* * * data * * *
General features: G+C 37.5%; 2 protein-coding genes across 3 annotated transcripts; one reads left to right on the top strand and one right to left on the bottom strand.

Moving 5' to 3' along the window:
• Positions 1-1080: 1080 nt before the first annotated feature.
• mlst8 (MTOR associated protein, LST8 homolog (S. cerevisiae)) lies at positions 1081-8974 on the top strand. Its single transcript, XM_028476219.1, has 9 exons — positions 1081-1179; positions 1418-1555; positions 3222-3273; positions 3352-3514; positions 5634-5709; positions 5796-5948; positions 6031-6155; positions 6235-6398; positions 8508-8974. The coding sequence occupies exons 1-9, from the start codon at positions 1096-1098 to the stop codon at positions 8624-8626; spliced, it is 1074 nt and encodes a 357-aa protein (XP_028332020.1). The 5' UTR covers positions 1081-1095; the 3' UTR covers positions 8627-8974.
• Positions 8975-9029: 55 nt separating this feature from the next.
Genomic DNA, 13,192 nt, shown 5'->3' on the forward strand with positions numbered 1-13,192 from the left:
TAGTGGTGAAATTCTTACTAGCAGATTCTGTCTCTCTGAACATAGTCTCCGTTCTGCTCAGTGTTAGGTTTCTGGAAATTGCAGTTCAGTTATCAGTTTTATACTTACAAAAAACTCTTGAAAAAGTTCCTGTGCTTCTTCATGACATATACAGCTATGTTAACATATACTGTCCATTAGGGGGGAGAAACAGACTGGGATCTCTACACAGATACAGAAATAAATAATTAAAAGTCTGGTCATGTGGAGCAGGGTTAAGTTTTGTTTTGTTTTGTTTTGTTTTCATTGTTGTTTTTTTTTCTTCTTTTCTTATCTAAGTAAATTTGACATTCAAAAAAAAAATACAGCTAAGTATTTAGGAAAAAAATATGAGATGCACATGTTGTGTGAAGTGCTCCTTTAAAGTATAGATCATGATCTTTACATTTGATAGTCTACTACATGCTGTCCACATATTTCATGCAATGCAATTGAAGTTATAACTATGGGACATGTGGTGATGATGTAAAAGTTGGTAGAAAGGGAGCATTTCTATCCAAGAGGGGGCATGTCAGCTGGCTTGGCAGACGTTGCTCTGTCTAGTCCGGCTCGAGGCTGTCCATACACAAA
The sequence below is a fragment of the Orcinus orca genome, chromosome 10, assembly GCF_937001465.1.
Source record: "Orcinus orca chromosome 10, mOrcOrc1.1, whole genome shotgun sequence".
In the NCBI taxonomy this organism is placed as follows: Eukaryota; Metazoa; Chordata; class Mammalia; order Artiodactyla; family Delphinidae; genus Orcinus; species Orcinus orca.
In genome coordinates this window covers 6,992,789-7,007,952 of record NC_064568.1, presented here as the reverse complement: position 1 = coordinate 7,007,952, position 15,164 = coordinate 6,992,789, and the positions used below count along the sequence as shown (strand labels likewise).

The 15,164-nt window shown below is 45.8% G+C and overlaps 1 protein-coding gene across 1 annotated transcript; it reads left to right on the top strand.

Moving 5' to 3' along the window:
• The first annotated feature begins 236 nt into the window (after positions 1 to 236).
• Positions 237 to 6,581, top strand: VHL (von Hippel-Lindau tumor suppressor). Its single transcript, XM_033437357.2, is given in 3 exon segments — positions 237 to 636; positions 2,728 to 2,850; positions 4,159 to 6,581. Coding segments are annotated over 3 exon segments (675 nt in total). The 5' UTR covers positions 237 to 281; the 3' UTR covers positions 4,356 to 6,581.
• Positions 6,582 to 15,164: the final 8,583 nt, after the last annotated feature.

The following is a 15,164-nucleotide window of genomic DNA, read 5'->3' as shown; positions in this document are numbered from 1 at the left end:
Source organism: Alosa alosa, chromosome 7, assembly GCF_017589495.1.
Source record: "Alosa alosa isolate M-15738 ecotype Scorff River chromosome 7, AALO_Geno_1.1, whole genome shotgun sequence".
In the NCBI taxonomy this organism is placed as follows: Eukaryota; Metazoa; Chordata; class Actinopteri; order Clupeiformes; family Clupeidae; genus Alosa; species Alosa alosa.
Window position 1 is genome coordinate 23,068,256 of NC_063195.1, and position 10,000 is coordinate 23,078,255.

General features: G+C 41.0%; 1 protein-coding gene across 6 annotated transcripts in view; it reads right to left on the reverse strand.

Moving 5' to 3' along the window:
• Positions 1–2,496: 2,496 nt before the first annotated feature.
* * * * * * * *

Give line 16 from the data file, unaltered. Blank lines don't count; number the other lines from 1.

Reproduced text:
• Positions 6,582 to 15,164: the final 8,583 nt, after the last annotated feature.